Summary: An exploration of the international dimension of American evangelicalism, focusing particularly on Africa and the Middle East, the impact this American movement has had globally, and in turn ways global evangelicalism is engaging American evangelicalism.

American evangelicalism has been the subject of much historical, sociological and political analysis. Nearly all of this has been focused within the borders of the United States. Melani McAlister studies this movement through a different lens–the mission efforts of the past fifty years that have led to an international engagement, particularly as growing indigenous movements have challenged American evangelical beliefs and practices. The work includes extensive archival research, on the ground observation, and carefully chosen photographs that enhance the text. The focus of the author is on efforts in the Middle East and Africa, consistent with the author’s research area as an associate professor of American Studies and International Affairs at George Washington University.

The scope of this study is the last fifty years, going back to the 1960’s. After an introduction, the first section of the book is concerned with “networks,” the linkages of various key organizations within evangelicalism (e.g. the National Association of Evangelicals, InterVarsity, the Southern Baptist Convention, and others) both with one another, at conferences and in mission efforts. The narrative begins with the efforts of evangelicalism to reconcile its concern for peoples of color with the racial struggle coming to the surface in the 1960’s, then moves on to the Congo Crisis and encounters with Marxist movements and the intersection of religious and political concerns–would Congo become another Vietnam. At the same time, Israel captured the American imagination in its victory in the 1967 war, leading to travel to biblical sites and increasing linkages between religious hopes and American foreign policy. This section concludes with the largest networking encounter of the period, Lausanne ’74 and the growing tension between missional advance and social justice concerns from delegates in the developing world who were asserting their own voices increasingly.

Part Two is organized around body politics. It begins with Richard Wurmbrand displaying the wounds from his tortures before the U.S. Congress. Much of this section concerns persecution of evangelicals abroad and the intersection with concerns for religious liberty at home. McAlister traces the engagement with South African apartheid and how U.S. evangelicals dealt with the treatment of blacks and the witness of black Christian leaders. She explores the rising awareness of the Muslim World and the 10/40 Window heuristic for the unreached and resistant areas of the Muslim World. The section concludes with African American evangelicals efforts to address the crisis in South Sudan, and the redemption of people taken into slavery, an engagement of the heart that fails to get to the heart of the political turmoil in this troubled part of the world.

This leads naturally into Part Three, titled “Emotions.” McAlister explores what she calls “enchanted internationalism” that motivates much of evangelical mission. She chronicles the “short term missions” movement and the motivation of so many who “have a heart” for the lost, but often do not truly engage the cultural realities of the places they go, often supplanting national workers who may be as, or more capable. McAlister tells the complicated story of American engagement around HIV/AIDS, and homosexuality in Africa, where African evangelicals take a much harsher line than Americans like Rick Warren, and resent what they see as American cultural imperialism asserting itself into African churches. Again, much of the focus is South Sudan, as she joins Dick Robinson from Elmbrook Church as he visits believers scattered through the country and joins a Global Urban Trek of InterVarsity students in Egypt working with South Sudanese refugees as they confront both the enchantment of close identification one student had with Muslim Egyptians, and the struggle of a black participant who feels the racism of Egyptians while identifying more closely with the South Sudanese. All confront the expectations on Americans, the complexities of political and social realities, and the challenge of trying to live authentic Christian lives in difficult circumstances.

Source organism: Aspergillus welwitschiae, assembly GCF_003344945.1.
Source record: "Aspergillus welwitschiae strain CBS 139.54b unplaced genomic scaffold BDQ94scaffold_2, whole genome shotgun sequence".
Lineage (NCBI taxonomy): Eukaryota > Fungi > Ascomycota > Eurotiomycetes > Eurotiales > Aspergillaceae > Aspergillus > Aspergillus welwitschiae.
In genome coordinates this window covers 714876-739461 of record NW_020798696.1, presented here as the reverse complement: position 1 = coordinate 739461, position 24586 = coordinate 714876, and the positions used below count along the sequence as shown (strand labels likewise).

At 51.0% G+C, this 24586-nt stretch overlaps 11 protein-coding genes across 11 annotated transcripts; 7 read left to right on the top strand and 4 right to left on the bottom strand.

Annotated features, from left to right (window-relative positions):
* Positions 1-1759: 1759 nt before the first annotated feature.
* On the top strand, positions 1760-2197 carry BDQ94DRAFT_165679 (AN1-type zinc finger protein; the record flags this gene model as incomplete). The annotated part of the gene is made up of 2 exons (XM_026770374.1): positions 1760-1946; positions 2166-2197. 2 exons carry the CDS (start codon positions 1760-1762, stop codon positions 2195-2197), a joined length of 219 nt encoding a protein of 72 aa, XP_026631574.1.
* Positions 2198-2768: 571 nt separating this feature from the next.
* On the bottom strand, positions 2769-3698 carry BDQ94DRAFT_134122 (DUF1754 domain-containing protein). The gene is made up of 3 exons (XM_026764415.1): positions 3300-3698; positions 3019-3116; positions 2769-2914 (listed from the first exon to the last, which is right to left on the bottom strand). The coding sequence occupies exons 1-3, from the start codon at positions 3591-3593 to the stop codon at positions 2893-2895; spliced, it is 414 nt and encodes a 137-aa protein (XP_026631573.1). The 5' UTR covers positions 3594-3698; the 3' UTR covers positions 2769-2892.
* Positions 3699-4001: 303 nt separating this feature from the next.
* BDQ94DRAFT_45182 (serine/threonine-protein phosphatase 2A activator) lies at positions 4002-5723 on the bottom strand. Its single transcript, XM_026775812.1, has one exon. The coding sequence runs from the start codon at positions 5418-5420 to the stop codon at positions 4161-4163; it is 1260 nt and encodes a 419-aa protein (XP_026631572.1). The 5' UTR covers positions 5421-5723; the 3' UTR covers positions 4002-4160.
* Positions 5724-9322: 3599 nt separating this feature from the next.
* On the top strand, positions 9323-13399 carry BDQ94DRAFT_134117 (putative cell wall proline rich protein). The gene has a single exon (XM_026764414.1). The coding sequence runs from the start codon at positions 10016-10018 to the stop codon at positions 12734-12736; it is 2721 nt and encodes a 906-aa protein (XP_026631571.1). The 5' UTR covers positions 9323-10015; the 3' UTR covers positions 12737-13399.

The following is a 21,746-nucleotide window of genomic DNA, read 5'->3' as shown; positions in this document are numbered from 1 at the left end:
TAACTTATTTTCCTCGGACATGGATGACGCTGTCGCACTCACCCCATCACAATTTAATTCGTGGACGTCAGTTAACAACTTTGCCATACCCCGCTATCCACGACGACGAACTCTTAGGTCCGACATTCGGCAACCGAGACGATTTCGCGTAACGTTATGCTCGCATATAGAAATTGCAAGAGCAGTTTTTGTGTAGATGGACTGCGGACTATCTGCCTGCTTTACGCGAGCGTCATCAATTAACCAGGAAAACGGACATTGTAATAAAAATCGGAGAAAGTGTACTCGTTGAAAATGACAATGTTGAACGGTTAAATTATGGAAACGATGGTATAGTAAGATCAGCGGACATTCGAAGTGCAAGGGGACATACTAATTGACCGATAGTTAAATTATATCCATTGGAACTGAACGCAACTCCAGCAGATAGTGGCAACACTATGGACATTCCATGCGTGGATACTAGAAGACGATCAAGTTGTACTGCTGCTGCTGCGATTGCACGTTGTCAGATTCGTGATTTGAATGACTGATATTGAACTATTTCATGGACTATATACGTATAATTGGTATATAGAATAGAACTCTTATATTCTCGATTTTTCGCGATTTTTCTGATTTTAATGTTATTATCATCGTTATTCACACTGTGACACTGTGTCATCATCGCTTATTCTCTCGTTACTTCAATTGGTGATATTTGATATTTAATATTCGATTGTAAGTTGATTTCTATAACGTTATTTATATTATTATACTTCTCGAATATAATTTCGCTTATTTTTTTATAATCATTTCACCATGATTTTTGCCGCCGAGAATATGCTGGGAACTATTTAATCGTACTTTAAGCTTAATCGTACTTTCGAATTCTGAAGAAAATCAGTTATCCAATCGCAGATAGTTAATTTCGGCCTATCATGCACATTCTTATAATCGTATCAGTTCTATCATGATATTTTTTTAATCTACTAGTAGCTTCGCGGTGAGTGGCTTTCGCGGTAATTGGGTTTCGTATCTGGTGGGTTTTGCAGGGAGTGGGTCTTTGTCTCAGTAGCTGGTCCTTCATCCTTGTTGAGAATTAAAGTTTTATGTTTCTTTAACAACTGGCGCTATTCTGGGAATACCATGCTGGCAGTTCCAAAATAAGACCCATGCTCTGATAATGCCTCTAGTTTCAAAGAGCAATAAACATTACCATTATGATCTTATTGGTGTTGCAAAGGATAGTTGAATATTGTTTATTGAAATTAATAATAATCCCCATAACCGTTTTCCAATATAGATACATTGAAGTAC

As someone who lives inside the world McAlister is studying and works in one of the organizations she investigates, I wondered how she would treat us. She is honest at one point in identifying herself as secular (on an Elmbrook Church mission project, one of the few organizations that permitted her to participate in such projects), and I thought fairly represented the facts. This was neither tribute nor hatchet job. It represents both noble efforts and questionable outlooks. She explores how global realities intersect with the American expressions of evangelicalism–how can we care for people of color around the world while tolerating racism at home? How do we hold mission in the Muslim world together with an increasing animus toward Muslims at home? How concerned are we for the religious liberties of the other as we advocate for our own? Furthermore, will we truly regard those who are fellow evangelicals around the world as equals and allow them to speak into our religious and political life as Americans? What happens when grateful recipients become equal partners? What happens when American evangelicals are a minority in a growing global movement?

I was deeply impressed with the incarnational approach of McAlister, who makes the effort to get on the inside that enables readers to see what American evangelicalism in its global efforts might look like to an outsider. I often read accounts of evangelicalism that are unrecognizable. The challenging aspect of this book is how recognizable it is, a mirror held up to us that shows all our features—and flaws.